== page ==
Dancers #1

An original watercolor
by John Benjamin

Dated 9-96 - 11¾ inches x 17¾ inches

Watercolor on paper; Framed.

Custom framed. The watercolor floats over an acid-free board, under conservation glass. Framed size is 18 inches x 24 inches.

This is one of two watercolors purchased directly from the artist in March 1997. While visiting Grenada for ten days, my wife Rebecca and I spent time every day seeking venues that displayed local art. Our itinerary had us circling the island, spending several days each in St. George's, Grenville, Sauteurs, and Victoria, then back to St. George's. In Grenville, we couldn't find any galleries, so we asked the proprietor of a variety shop where we might see art in the area. He told us that he knew an artist—John Benjamin—who worked out of his home, and he phoned him to see if we could visit. (We later learned that the shop owner was John Benjamin's brother, Reynold.) John drove into town to pick us up—we didn't have a car—and took us to his home to show us his work.

We immediately liked both John and his paintings. A talented, full-time artist, he was then working mostly in watercolor, but occasionally produced an oil painting. He also illustrated flyers, brochures, books, menus, etc. for local merchants and organizations. He said creating watercolors was fun for him, while getting an oil painting done to his satisfaction could be tortuous. John talked of the importance of circles in his art: The round world rotates while circling the sun. He saw circles powering motion, and that's what he strived to illustrate in this watercolor.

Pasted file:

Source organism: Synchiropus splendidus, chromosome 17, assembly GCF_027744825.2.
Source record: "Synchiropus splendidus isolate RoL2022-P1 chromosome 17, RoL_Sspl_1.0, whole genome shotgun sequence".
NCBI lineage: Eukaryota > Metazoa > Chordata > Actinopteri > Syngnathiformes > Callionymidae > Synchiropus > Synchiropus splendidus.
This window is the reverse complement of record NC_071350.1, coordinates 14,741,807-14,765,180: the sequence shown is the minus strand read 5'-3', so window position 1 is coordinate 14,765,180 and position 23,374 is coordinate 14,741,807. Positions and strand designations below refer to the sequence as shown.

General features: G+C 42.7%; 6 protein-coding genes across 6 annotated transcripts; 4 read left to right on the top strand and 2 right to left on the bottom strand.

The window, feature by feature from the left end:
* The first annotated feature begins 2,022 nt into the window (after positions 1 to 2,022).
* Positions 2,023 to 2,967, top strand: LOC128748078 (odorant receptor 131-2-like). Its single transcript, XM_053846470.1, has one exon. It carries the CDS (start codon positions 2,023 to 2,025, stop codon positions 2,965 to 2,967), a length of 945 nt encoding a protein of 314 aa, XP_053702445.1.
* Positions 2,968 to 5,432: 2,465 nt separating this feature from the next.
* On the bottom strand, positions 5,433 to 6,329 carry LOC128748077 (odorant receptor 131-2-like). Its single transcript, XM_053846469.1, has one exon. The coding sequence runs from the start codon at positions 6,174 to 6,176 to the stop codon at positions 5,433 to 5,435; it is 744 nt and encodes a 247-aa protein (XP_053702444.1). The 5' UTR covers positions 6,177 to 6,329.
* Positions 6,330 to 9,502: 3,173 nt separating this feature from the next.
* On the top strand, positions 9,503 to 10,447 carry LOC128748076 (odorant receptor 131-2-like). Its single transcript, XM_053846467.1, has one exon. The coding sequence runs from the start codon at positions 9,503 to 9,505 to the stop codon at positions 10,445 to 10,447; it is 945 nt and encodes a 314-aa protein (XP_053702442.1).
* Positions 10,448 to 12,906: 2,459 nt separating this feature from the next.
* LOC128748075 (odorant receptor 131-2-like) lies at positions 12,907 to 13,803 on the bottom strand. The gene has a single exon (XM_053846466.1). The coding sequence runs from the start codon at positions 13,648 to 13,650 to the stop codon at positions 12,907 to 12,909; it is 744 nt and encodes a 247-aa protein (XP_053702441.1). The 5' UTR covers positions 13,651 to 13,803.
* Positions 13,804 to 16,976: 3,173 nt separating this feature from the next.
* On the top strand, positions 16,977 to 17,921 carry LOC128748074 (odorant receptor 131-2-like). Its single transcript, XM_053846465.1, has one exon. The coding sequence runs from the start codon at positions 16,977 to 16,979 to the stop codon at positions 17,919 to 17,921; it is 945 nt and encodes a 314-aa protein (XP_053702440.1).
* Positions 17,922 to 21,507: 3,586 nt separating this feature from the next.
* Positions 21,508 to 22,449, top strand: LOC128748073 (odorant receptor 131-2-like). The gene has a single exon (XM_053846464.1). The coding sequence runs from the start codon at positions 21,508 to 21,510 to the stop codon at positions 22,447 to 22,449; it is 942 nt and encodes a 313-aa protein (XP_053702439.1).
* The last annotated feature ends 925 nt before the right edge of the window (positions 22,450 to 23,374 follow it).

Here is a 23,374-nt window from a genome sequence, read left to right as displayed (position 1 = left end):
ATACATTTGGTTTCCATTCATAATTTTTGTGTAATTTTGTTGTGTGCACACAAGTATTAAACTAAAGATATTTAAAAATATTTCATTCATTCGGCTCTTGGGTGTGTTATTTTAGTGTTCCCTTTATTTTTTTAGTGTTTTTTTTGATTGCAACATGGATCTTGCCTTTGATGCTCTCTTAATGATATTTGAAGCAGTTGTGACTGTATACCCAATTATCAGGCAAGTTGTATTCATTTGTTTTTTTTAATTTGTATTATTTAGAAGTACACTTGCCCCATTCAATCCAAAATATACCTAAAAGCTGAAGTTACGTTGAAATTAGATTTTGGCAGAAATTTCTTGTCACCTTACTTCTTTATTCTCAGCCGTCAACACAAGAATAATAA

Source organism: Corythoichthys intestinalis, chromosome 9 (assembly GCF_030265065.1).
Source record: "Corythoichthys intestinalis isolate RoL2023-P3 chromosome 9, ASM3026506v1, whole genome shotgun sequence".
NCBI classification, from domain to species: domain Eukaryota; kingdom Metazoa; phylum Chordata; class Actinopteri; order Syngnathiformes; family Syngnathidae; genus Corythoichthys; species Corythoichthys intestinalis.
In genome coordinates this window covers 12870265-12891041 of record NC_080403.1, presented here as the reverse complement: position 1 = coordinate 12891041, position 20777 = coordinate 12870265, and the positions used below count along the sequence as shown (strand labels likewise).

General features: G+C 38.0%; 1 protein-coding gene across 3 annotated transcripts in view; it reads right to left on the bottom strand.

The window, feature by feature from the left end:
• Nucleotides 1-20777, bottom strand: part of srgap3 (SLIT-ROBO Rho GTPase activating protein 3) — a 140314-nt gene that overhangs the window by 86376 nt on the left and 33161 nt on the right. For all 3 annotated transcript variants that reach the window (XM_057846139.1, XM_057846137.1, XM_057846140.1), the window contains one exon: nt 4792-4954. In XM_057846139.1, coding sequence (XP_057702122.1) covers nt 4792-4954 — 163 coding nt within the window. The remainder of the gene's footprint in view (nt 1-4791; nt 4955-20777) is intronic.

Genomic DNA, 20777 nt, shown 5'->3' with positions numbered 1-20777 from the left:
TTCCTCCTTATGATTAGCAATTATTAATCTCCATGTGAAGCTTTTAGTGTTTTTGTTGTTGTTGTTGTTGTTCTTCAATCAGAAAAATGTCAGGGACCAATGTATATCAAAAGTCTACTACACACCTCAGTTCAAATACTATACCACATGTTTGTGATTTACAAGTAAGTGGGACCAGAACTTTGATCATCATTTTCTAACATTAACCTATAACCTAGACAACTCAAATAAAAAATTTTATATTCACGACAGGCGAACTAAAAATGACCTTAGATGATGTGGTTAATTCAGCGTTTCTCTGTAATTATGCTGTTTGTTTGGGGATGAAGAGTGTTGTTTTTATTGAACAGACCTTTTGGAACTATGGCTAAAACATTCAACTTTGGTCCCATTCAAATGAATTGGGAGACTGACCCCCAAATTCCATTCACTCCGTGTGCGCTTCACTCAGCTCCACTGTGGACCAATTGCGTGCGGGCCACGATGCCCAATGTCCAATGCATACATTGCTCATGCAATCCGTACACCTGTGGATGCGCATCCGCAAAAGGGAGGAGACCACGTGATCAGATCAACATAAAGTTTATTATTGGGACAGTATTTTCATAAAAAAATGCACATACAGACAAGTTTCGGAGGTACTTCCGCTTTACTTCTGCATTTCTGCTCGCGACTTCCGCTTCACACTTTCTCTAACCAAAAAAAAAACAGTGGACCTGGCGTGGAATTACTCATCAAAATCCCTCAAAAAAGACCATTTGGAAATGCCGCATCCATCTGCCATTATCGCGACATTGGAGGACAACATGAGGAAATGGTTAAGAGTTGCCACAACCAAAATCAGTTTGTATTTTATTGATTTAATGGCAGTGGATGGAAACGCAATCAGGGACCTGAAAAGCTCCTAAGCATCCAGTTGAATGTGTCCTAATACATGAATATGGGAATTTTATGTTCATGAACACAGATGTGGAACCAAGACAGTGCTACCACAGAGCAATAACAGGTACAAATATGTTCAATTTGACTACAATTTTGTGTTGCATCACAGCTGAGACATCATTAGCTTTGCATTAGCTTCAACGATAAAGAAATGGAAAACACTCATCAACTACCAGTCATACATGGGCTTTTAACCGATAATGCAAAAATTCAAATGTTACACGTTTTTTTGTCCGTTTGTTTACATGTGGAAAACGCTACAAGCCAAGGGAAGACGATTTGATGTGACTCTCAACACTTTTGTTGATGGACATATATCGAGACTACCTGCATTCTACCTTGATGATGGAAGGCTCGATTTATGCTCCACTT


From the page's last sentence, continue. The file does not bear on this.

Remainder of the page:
Of John's available paintings, I especially liked this one, Dancers #1. The power behind the man's asymmetrical eyes and the woman's energy grabbed me. Rebecca was drawn to Dancers #2, which was about half done when we first saw it on John's easel.

That evening, we joined John for dinner at a local restaurant. He told us about his experiences during the hurricane of 1954, and he spoke of the bombing of the planes on the ground at the Grenville airport during the U.S. invasion of Grenada in 1983. He offered to finish Dancers #2 for Rebecca over the next few days, and to deliver both paintings to us in St. George's when we returned there. We agreed to that arrangement.

The following day—to spare us the adventure of a Grenadian minibus ride—John drove us up to Morne Fendue Plantation House, the guest house we were to stay at near Sauteurs. After we deposited our luggage there, he took us to nearby Bathway Beach. Several days later, as promised, he brought our two new watercolors to us in St. George's. In the meantime, we also bought a copy of the locally published Grenada Spice Isle Homemakers Cookbook, for which John had done the cover illustration. He inscribed that book for us.